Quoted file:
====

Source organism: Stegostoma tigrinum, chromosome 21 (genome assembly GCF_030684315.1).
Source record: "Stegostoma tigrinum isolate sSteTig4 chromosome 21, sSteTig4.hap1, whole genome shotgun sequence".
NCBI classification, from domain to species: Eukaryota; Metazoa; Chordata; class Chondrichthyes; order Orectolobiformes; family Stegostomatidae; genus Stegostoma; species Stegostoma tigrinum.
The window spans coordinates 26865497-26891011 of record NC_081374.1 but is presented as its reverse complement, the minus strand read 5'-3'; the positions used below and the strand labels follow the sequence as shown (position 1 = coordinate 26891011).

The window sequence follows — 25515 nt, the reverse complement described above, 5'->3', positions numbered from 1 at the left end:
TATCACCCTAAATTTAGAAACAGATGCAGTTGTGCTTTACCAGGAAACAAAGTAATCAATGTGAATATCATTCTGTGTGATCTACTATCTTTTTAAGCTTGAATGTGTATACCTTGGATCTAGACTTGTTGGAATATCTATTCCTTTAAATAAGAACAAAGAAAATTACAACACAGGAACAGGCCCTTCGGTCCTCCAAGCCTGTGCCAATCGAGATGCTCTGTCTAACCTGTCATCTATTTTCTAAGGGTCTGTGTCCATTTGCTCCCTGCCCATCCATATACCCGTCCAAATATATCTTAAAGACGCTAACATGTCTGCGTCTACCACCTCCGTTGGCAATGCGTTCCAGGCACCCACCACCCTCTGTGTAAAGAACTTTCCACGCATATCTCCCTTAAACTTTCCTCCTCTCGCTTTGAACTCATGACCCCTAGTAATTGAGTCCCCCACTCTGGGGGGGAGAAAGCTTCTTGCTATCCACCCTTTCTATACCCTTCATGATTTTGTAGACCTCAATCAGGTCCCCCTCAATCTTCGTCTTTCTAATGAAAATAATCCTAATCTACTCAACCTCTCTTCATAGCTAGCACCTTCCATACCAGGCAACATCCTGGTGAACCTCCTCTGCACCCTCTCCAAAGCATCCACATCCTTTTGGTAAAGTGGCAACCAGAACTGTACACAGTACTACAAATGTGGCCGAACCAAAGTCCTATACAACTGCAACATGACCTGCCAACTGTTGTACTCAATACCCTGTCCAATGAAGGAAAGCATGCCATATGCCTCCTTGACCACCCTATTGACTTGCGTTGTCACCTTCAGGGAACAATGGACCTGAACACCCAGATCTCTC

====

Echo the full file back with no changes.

Source organism: Stegostoma tigrinum, chromosome 21 (genome assembly GCF_030684315.1).
Source record: "Stegostoma tigrinum isolate sSteTig4 chromosome 21, sSteTig4.hap1, whole genome shotgun sequence".
NCBI classification, from domain to species: Eukaryota; Metazoa; Chordata; class Chondrichthyes; order Orectolobiformes; family Stegostomatidae; genus Stegostoma; species Stegostoma tigrinum.
The window spans coordinates 26865497-26891011 of record NC_081374.1 but is presented as its reverse complement, the minus strand read 5'-3'; the positions used below and the strand labels follow the sequence as shown (position 1 = coordinate 26891011).

The window sequence follows — 25515 nt, the reverse complement described above, 5'->3', positions numbered from 1 at the left end:
TATCACCCTAAATTTAGAAACAGATGCAGTTGTGCTTTACCAGGAAACAAAGTAATCAATGTGAATATCATTCTGTGTGATCTACTATCTTTTTAAGCTTGAATGTGTATACCTTGGATCTAGACTTGTTGGAATATCTATTCCTTTAAATAAGAACAAAGAAAATTACAACACAGGAACAGGCCCTTCGGTCCTCCAAGCCTGTGCCAATCGAGATGCTCTGTCTAACCTGTCATCTATTTTCTAAGGGTCTGTGTCCATTTGCTCCCTGCCCATCCATATACCCGTCCAAATATATCTTAAAGACGCTAACATGTCTGCGTCTACCACCTCCGTTGGCAATGCGTTCCAGGCACCCACCACCCTCTGTGTAAAGAACTTTCCACGCATATCTCCCTTAAACTTTCCTCCTCTCGCTTTGAACTCATGACCCCTAGTAATTGAGTCCCCCACTCTGGGGGGGAGAAAGCTTCTTGCTATCCACCCTTTCTATACCCTTCATGATTTTGTAGACCTCAATCAGGTCCCCCTCAATCTTCGTCTTTCTAATGAAAATAATCCTAATCTACTCAACCTCTCTTCATAGCTAGCACCTTCCATACCAGGCAACATCCTGGTGAACCTCCTCTGCACCCTCTCCAAAGCATCCACATCCTTTTGGTAAAGTGGCAACCAGAACTGTACACAGTACTACAAATGTGGCCGAACCAAAGTCCTATACAACTGCAACATGACCTGCCAACTGTTGTACTCAATACCCTGTCCAATGAAGGAAAGCATGCCATATGCCTCCTTGACCACCCTATTGACTTGCGTTGTCACCTTCAGGGAACAATGGACCTGAACACCCAGATCTCTC